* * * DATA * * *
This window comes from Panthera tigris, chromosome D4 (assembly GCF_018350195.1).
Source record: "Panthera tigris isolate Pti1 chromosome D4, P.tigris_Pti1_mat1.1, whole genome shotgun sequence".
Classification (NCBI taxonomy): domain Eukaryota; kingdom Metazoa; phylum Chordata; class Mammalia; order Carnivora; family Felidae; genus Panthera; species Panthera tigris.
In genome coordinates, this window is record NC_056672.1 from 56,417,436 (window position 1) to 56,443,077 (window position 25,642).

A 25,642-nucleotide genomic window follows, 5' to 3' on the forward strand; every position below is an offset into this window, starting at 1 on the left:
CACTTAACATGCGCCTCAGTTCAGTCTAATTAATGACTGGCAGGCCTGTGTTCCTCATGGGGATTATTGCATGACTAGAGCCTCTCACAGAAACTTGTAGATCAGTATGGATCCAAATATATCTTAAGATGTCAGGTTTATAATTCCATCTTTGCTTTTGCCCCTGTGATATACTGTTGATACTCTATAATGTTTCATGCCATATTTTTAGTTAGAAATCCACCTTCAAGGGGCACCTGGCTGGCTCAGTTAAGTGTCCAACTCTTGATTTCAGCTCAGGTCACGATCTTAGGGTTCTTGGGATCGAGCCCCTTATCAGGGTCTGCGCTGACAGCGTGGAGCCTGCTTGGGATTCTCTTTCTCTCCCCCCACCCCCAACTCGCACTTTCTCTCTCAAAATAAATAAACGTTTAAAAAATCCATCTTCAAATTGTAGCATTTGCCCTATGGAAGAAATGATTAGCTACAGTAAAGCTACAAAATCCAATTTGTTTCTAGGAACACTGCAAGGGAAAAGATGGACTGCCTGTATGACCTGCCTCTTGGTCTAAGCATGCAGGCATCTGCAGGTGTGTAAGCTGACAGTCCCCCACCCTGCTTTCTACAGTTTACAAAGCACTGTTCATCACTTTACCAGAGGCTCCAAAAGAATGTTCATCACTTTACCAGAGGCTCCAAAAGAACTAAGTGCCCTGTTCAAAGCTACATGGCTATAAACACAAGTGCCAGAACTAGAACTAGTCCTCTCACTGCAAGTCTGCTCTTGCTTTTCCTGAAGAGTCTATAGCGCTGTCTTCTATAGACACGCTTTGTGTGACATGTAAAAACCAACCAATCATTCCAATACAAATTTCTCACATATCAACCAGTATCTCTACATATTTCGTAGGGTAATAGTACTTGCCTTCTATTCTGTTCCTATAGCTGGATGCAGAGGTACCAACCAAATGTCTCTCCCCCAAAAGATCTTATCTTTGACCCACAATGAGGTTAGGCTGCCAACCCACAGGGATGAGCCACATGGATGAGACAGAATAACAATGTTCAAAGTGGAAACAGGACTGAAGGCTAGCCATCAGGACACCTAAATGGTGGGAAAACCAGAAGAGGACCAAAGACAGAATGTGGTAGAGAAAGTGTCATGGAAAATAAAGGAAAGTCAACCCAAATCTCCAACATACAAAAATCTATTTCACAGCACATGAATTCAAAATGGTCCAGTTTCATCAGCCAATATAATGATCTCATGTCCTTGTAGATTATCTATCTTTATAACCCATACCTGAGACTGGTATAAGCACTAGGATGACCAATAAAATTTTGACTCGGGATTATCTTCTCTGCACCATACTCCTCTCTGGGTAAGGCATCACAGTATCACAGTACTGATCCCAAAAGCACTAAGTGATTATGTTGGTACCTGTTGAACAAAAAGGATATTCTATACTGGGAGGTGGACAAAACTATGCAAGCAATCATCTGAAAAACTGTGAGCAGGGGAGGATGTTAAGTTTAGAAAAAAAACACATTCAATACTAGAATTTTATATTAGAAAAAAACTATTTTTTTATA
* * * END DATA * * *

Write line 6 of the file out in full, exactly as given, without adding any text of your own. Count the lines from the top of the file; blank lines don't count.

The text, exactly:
CACTTAACATGCGCCTCAGTTCAGTCTAATTAATGACTGGCAGGCCTGTGTTCCTCATGGGGATTATTGCATGACTAGAGCCTCTCACAGAAACTTGTAGATCAGTATGGATCCAAATATATCTTAAGATGTCAGGTTTATAATTCCATCTTTGCTTTTGCCCCTGTGATATACTGTTGATACTCTATAATGTTTCATGCCATATTTTTAGTTAGAAATCCACCTTCAAGGGGCACCTGGCTGGCTCAGTTAAGTGTCCAACTCTTGATTTCAGCTCAGGTCACGATCTTAGGGTTCTTGGGATCGAGCCCCTTATCAGGGTCTGCGCTGACAGCGTGGAGCCTGCTTGGGATTCTCTTTCTCTCCCCCCACCCCCAACTCGCACTTTCTCTCTCAAAATAAATAAACGTTTAAAAAATCCATCTTCAAATTGTAGCATTTGCCCTATGGAAGAAATGATTAGCTACAGTAAAGCTACAAAATCCAATTTGTTTCTAGGAACACTGCAAGGGAAAAGATGGACTGCCTGTATGACCTGCCTCTTGGTCTAAGCATGCAGGCATCTGCAGGTGTGTAAGCTGACAGTCCCCCACCCTGCTTTCTACAGTTTACAAAGCACTGTTCATCACTTTACCAGAGGCTCCAAAAGAATGTTCATCACTTTACCAGAGGCTCCAAAAGAACTAAGTGCCCTGTTCAAAGCTACATGGCTATAAACACAAGTGCCAGAACTAGAACTAGTCCTCTCACTGCAAGTCTGCTCTTGCTTTTCCTGAAGAGTCTATAGCGCTGTCTTCTATAGACACGCTTTGTGTGACATGTAAAAACCAACCAATCATTCCAATACAAATTTCTCACATATCAACCAGTATCTCTACATATTTCGTAGGGTAATAGTACTTGCCTTCTATTCTGTTCCTATAGCTGGATGCAGAGGTACCAACCAAATGTCTCTCCCCCAAAAGATCTTATCTTTGACCCACAATGAGGTTAGGCTGCCAACCCACAGGGATGAGCCACATGGATGAGACAGAATAACAATGTTCAAAGTGGAAACAGGACTGAAGGCTAGCCATCAGGACACCTAAATGGTGGGAAAACCAGAAGAGGACCAAAGACAGAATGTGGTAGAGAAAGTGTCATGGAAAATAAAGGAAAGTCAACCCAAATCTCCAACATACAAAAATCTATTTCACAGCACATGAATTCAAAATGGTCCAGTTTCATCAGCCAATATAATGATCTCATGTCCTTGTAGATTATCTATCTTTATAACCCATACCTGAGACTGGTATAAGCACTAGGATGACCAATAAAATTTTGACTCGGGATTATCTTCTCTGCACCATACTCCTCTCTGGGTAAGGCATCACAGTATCACAGTACTGATCCCAAAAGCACTAAGTGATTATGTTGGTACCTGTTGAACAAAAAGGATATTCTATACTGGGAGGTGGACAAAACTATGCAAGCAATCATCTGAAAAACTGTGAGCAGGGGAGGATGTTAAGTTTAGAAAAAAAACACATTCAATACTAGAATTTTATATTAGAAAAAAACTATTTTTTTATA